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S. Andrea di Cesi

An Open-Air Lapidary Museum

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The entrance to S. Andrea from the street is not its façade,
but what was once clearly the side of the building.

On my quick passes thru Cesi, I've always found S. Andrea closed, so I haven't been inside — but we shouldn't expect a churchlike space; it's now a theater.

In this case, although from repeated experiences thruout Italy you'd think I'd know better, I like to tell myself that we lucked out and the items of interest can all be seen from outside. At any rate, until I visit the interior, we'll just zoom in on what we can:

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If this had not been built as a church (and I don't know that it was, after all we have no classic façade) the two doors here, and the other two at the other end that you saw in the first photo, would be quite typical of medieval Umbrian domestic architecture: the door of the house, and the much smaller door next to it, the so‑called porta del morto.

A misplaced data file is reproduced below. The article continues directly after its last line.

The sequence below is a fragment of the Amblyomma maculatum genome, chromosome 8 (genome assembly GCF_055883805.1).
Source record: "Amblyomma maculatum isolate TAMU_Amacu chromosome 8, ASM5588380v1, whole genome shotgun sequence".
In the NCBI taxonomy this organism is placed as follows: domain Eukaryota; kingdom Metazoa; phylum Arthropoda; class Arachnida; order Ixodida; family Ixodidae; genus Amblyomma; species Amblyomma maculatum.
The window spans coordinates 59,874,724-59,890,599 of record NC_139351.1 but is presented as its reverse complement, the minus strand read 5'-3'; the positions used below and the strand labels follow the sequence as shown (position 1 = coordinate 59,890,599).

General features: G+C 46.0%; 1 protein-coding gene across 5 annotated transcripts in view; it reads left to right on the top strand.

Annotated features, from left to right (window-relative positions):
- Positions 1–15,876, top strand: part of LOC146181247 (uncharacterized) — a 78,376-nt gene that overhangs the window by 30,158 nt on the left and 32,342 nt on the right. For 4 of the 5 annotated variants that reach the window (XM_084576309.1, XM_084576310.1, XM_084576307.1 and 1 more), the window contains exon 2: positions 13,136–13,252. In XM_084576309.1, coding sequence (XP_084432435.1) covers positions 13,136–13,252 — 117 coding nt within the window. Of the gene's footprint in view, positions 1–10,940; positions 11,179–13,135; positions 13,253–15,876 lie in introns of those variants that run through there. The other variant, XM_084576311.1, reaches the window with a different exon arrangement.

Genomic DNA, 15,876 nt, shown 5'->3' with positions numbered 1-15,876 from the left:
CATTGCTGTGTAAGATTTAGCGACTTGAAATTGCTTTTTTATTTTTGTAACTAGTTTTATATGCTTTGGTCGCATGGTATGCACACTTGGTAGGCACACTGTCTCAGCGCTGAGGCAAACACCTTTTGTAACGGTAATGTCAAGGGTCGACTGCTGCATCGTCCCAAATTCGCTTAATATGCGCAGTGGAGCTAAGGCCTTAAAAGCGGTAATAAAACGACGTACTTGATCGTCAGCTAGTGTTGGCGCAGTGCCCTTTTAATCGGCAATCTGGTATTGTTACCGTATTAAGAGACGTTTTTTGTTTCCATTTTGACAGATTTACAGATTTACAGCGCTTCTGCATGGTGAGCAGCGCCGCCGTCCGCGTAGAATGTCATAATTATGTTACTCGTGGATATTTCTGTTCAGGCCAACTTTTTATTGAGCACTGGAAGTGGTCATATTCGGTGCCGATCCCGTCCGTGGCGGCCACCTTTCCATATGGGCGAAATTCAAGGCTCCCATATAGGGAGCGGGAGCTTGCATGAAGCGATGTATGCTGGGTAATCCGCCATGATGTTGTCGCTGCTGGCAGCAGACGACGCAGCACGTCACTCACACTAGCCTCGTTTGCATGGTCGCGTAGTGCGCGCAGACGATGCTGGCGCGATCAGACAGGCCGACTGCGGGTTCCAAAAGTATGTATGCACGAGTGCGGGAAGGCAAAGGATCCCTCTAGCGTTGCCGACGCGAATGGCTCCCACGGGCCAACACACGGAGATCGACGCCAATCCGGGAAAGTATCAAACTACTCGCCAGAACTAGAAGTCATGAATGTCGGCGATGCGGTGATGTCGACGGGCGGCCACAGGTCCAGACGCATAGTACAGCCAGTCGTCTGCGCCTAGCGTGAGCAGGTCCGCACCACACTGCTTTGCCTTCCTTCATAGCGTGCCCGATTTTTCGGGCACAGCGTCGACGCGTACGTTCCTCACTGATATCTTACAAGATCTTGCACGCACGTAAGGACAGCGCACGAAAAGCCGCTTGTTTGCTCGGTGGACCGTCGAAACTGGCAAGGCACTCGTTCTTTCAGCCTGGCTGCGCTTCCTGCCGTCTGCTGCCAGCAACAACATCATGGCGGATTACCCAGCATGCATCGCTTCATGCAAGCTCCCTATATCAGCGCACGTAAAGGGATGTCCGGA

We're also starting to see some old stones, on either side of the larger door. While the walls of churches often incorporate Roman material, Cesi is just 3 km from Carsulae. Once that Roman town had been destroyed by an earthquake in Late Antiquity, its main use was as a quarry.

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A pair of griffins: a funerary motif of Etruscan origin.

The rest of the carvings on this page surround the farther set of doors:

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These too are funerary motifs, and once again of Etruscan origin: the gates of the living firmly closed, and the curiously shaped "peltate" shield that may originally have signified the warrior putting down his arms, or maybe, as George Dennis believes, divine protection.

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These carvings, though, probably do not come from a tomb:

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The ewer is almost certainly the side of an altar (meaning that inside the wall we probably have a Roman inscription); and I'm not going to guess how Hercules' club started its career.

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Site updated: 2 Aug 05